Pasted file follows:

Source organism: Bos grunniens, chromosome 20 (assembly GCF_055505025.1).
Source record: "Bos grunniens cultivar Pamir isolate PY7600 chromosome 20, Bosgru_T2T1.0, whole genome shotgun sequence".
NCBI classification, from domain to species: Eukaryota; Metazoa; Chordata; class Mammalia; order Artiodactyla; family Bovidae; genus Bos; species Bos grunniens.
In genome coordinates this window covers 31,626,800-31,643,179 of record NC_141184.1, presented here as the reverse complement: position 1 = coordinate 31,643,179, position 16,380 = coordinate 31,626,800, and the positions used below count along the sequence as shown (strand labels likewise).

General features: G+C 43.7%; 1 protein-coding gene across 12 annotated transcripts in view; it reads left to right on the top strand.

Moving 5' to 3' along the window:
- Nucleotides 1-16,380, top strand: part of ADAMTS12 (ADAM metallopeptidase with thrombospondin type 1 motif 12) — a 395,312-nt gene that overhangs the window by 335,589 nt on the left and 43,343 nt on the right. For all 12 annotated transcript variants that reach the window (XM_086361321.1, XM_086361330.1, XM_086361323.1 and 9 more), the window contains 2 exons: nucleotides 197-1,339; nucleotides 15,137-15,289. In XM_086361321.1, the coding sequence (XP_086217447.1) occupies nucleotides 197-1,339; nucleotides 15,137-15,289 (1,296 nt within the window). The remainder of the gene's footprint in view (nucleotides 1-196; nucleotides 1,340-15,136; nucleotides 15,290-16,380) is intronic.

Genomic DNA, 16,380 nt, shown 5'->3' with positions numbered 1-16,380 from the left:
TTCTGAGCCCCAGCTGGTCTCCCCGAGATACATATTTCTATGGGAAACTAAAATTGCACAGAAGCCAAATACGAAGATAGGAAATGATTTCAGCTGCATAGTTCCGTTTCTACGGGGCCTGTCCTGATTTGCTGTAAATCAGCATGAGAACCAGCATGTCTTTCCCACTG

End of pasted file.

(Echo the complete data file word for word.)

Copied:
Source organism: Bos grunniens, chromosome 20 (assembly GCF_055505025.1).
Source record: "Bos grunniens cultivar Pamir isolate PY7600 chromosome 20, Bosgru_T2T1.0, whole genome shotgun sequence".
NCBI classification, from domain to species: Eukaryota; Metazoa; Chordata; class Mammalia; order Artiodactyla; family Bovidae; genus Bos; species Bos grunniens.
In genome coordinates this window covers 31,626,800-31,643,179 of record NC_141184.1, presented here as the reverse complement: position 1 = coordinate 31,643,179, position 16,380 = coordinate 31,626,800, and the positions used below count along the sequence as shown (strand labels likewise).

General features: G+C 43.7%; 1 protein-coding gene across 12 annotated transcripts in view; it reads left to right on the top strand.

Moving 5' to 3' along the window:
- Nucleotides 1-16,380, top strand: part of ADAMTS12 (ADAM metallopeptidase with thrombospondin type 1 motif 12) — a 395,312-nt gene that overhangs the window by 335,589 nt on the left and 43,343 nt on the right. For all 12 annotated transcript variants that reach the window (XM_086361321.1, XM_086361330.1, XM_086361323.1 and 9 more), the window contains 2 exons: nucleotides 197-1,339; nucleotides 15,137-15,289. In XM_086361321.1, the coding sequence (XP_086217447.1) occupies nucleotides 197-1,339; nucleotides 15,137-15,289 (1,296 nt within the window). The remainder of the gene's footprint in view (nucleotides 1-196; nucleotides 1,340-15,136; nucleotides 15,290-16,380) is intronic.

Genomic DNA, 16,380 nt, shown 5'->3' with positions numbered 1-16,380 from the left:
TTCTGAGCCCCAGCTGGTCTCCCCGAGATACATATTTCTATGGGAAACTAAAATTGCACAGAAGCCAAATACGAAGATAGGAAATGATTTCAGCTGCATAGTTCCGTTTCTACGGGGCCTGTCCTGATTTGCTGTAAATCAGCATGAGAACCAGCATGTCTTTCCCACTG